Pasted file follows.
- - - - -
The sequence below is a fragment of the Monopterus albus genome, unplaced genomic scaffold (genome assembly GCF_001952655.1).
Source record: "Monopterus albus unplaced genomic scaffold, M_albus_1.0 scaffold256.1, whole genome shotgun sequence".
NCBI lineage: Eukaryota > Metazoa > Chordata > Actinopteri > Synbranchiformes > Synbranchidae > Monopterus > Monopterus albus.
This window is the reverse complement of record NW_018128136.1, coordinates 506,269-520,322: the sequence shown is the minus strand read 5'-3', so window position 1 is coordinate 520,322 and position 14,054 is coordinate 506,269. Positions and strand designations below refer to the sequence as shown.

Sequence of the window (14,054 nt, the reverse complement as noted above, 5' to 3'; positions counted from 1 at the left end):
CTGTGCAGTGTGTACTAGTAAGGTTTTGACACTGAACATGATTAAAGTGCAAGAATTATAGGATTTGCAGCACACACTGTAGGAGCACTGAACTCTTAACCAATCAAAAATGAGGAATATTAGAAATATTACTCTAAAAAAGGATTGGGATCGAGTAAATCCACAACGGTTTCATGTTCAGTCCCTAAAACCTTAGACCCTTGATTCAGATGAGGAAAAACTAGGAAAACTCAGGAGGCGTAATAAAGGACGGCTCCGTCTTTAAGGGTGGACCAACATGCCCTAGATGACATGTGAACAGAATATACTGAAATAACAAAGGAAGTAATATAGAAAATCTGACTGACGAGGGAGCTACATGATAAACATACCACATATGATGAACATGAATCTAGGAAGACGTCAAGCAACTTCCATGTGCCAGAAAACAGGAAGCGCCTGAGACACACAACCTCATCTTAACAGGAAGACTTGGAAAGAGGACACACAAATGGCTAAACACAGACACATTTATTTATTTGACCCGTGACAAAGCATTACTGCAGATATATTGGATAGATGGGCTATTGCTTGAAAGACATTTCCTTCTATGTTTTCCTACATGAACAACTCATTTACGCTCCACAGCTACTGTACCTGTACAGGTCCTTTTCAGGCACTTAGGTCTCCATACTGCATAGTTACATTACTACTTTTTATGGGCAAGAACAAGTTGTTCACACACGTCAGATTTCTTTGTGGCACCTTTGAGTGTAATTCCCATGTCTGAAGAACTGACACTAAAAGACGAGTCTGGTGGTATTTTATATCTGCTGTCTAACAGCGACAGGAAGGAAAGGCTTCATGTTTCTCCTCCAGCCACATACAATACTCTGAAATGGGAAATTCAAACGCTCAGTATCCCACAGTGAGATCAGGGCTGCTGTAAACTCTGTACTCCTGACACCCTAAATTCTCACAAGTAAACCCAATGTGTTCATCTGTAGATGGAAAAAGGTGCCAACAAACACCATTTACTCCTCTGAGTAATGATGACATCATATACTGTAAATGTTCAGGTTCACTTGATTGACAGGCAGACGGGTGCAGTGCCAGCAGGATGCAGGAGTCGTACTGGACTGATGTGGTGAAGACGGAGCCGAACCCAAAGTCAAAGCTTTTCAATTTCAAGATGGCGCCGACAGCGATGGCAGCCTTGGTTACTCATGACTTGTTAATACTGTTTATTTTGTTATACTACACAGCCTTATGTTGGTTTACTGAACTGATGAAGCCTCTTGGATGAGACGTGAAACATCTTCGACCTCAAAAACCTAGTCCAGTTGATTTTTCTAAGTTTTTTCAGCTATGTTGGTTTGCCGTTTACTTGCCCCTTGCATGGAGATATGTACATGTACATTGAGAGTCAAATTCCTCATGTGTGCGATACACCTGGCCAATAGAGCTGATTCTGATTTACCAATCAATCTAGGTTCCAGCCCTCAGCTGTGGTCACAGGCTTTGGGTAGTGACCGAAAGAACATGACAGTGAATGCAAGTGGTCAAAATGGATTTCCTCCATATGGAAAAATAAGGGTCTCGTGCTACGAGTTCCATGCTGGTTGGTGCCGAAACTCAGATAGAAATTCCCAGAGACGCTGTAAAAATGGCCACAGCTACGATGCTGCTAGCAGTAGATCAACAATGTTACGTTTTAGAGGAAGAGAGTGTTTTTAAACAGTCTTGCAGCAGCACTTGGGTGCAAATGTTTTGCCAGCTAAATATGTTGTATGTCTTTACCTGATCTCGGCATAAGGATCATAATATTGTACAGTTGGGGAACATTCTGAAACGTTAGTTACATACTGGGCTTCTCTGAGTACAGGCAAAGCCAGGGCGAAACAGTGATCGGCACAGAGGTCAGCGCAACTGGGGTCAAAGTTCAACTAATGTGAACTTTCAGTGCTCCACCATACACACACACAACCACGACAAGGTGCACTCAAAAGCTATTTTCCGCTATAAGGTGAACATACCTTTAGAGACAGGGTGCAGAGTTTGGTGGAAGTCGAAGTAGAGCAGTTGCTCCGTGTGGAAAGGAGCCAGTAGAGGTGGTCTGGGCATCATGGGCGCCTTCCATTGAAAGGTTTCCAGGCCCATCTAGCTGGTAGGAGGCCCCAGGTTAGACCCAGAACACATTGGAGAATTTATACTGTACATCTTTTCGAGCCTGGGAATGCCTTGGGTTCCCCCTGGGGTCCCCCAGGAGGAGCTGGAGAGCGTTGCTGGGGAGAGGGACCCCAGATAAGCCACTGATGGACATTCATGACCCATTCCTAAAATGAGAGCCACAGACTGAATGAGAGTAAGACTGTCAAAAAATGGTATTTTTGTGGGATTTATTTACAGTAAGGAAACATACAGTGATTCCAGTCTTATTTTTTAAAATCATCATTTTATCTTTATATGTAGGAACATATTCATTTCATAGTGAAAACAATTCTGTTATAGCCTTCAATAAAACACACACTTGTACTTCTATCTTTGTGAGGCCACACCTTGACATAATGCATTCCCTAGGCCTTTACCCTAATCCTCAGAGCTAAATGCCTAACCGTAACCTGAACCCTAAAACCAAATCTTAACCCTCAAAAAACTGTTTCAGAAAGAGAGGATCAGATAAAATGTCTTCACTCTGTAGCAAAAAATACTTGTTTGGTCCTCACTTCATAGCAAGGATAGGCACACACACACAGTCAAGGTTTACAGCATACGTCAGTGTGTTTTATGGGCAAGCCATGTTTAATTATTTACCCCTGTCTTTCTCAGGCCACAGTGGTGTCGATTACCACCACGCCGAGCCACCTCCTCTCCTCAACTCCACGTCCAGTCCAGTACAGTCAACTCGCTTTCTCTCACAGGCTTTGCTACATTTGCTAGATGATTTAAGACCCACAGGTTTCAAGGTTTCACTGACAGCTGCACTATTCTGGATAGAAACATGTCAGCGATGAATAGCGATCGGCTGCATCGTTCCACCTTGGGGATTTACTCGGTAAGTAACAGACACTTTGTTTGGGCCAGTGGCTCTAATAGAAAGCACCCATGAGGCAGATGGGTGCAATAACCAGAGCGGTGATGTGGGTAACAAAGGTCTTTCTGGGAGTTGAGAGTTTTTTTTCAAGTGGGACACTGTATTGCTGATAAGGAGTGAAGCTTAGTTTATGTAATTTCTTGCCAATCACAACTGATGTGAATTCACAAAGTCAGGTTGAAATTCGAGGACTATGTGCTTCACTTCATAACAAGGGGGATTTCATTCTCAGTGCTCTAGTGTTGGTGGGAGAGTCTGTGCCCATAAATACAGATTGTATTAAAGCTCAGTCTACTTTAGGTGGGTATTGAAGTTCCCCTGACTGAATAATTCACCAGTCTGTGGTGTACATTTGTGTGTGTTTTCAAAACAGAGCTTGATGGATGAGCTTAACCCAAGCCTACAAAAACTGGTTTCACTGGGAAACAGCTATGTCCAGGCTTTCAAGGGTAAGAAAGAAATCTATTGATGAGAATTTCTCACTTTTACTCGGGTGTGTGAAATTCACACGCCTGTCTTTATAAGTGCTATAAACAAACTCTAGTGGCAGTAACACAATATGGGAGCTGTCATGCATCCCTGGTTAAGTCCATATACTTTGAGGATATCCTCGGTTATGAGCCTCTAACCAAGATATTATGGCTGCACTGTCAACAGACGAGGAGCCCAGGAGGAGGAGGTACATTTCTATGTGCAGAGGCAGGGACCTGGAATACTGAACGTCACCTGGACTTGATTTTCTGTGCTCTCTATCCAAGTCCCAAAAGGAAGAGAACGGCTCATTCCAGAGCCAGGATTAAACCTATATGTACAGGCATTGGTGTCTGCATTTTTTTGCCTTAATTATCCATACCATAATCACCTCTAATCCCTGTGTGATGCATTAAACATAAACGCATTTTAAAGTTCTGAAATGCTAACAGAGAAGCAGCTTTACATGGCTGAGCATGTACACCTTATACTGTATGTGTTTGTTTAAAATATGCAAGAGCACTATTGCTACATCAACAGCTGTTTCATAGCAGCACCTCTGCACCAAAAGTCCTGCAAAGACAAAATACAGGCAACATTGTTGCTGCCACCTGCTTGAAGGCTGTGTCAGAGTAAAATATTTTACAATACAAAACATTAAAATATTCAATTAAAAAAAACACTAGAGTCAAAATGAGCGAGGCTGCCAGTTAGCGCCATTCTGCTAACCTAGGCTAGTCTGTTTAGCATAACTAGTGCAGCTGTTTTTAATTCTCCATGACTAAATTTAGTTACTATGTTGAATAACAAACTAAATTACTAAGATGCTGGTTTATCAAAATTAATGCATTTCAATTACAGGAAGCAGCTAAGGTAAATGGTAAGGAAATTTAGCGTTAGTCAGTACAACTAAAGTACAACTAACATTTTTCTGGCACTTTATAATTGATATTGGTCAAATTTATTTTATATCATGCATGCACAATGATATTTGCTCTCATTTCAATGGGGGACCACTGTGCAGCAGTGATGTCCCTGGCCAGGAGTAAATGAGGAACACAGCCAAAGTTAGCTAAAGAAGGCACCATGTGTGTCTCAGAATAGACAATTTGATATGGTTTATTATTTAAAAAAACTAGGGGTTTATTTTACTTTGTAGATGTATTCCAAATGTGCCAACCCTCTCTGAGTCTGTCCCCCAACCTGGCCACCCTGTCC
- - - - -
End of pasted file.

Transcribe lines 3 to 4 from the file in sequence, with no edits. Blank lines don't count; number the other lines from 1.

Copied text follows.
NCBI lineage: Eukaryota > Metazoa > Chordata > Actinopteri > Synbranchiformes > Synbranchidae > Monopterus > Monopterus albus.
This window is the reverse complement of record NW_018128136.1, coordinates 506,269-520,322: the sequence shown is the minus strand read 5'-3', so window position 1 is coordinate 520,322 and position 14,054 is coordinate 506,269. Positions and strand designations below refer to the sequence as shown.